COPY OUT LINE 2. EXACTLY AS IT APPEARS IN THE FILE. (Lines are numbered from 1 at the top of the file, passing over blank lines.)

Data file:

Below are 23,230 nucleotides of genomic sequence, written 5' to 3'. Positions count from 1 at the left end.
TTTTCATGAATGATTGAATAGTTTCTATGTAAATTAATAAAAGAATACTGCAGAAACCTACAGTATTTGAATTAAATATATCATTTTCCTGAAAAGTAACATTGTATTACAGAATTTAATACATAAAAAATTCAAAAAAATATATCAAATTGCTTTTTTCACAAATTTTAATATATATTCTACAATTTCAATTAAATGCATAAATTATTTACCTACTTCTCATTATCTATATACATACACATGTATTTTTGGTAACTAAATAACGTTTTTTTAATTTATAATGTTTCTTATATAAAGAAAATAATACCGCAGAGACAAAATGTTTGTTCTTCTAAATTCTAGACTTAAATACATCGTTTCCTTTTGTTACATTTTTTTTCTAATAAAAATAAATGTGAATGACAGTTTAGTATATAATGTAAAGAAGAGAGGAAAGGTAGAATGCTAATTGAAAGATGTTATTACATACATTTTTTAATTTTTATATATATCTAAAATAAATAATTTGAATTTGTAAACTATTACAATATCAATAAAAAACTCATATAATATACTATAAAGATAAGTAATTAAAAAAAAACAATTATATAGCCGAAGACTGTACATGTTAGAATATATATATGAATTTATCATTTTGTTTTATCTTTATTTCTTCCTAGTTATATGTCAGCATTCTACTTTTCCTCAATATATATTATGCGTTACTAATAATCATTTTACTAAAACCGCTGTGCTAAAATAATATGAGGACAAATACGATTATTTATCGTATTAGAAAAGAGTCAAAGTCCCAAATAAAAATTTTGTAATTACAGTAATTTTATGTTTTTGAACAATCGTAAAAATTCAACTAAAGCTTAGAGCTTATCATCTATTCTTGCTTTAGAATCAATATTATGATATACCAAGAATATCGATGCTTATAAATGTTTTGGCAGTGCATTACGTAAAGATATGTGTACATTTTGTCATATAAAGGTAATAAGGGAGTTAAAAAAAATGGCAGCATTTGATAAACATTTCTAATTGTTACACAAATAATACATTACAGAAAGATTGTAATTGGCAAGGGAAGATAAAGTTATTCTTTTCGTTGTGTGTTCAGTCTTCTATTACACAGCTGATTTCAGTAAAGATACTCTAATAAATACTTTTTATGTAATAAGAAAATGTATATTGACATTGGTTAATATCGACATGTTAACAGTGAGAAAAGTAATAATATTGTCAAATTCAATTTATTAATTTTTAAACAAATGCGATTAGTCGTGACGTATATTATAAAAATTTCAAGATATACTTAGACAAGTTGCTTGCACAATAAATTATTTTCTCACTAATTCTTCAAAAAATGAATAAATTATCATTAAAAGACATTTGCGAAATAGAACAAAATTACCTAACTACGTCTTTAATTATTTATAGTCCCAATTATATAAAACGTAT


TTTTCATGAATGATTGAATAGTTTCTATGTAAATTAATAAAAGAATACTGCAGAAACCTACAGTATTTGAATTAAATATATCATTTTCCTGAAAAGTAACATTGTATTACAGAATTTAATACATAAAAAATTCAAAAAAATATATCAAATTGCTTTTTTCACAAATTTTAATATATATTCTACAATTTCAATTAAATGCATAAATTATTTACCTACTTCTCATTATCTATATACATACACATGTATTTTTGGTAACTAAATAACGTTTTTTTAATTTATAATGTTTCTTATATAAAGAAAATAATACCGCAGAGACAAAATGTTTGTTCTTCTAAATTCTAGACTTAAATACATCGTTTCCTTTTGTTACATTTTTTTTCTAATAAAAATAAATGTGAATGACAGTTTAGTATATAATGTAAAGAAGAGAGGAAAGGTAGAATGCTAATTGAAAGATGTTATTACATACATTTTTTAATTTTTATATATATCTAAAATAAATAATTTGAATTTGTAAACTATTACAATATCAATAAAAAACTCATATAATATACTATAAAGATAAGTAATTAAAAAAAAACAATTATATAGCCGAAGACTGTACATGTTAGAATATATATATGAATTTATCATTTTGTTTTATCTTTATTTCTTCCTAGTTATATGTCAGCATTCTACTTTTCCTCAATATATATTATGCGTTACTAATAATCATTTTACTAAAACCGCTGTGCTAAAATAATATGAGGACAAATACGATTATTTATCGTATTAGAAAAGAGTCAAAGTCCCAAATAAAAATTTTGTAATTACAGTAATTTTATGTTTTTGAACAATCGTAAAAATTCAACTAAAGCTTAGAGCTTATCATCTATTCTTGCTTTAGAATCAATATTATGATATACCAAGAATATCGATGCTTATAAATGTTTTGGCAGTGCATTACGTAAAGATATGTGTACATTTTGTCATATAAAGGTAATAAGGGAGTTAAAAAAAATGGCAGCATTTGATAAACATTTCTAATTGTTACACAAATAATACATTACAGAAAGATTGTAATTGGCAAGGGAAGATAAAGTTATTCTTTTCGTTGTGTGTTCAGTCTTCTATTACACAGCTGATTTCAGTAAAGATACTCTAATAAATACTTTTTATGTAATAAGAAAATGTATATTGACATTGGTTAATATCGACATGTTAACAGTGAGAAAAGTAATAATATTGTCAAATTCAATTTATTAATTTTTAAACAAATGCGATTAGTCGTGACGTATATTATAAAAATTTCAAGATATACTTAGACAAGTTGCTTGCACAATAAATTATTTTCTCACTAATTCTTCAAAAAATGAATAAATTATCATTAAAAGACATTTGCGAAATAGAACAAAATTACCTAACTACGTCTTTAATTATTTATAGTCCCAATTATATAAAACGTAT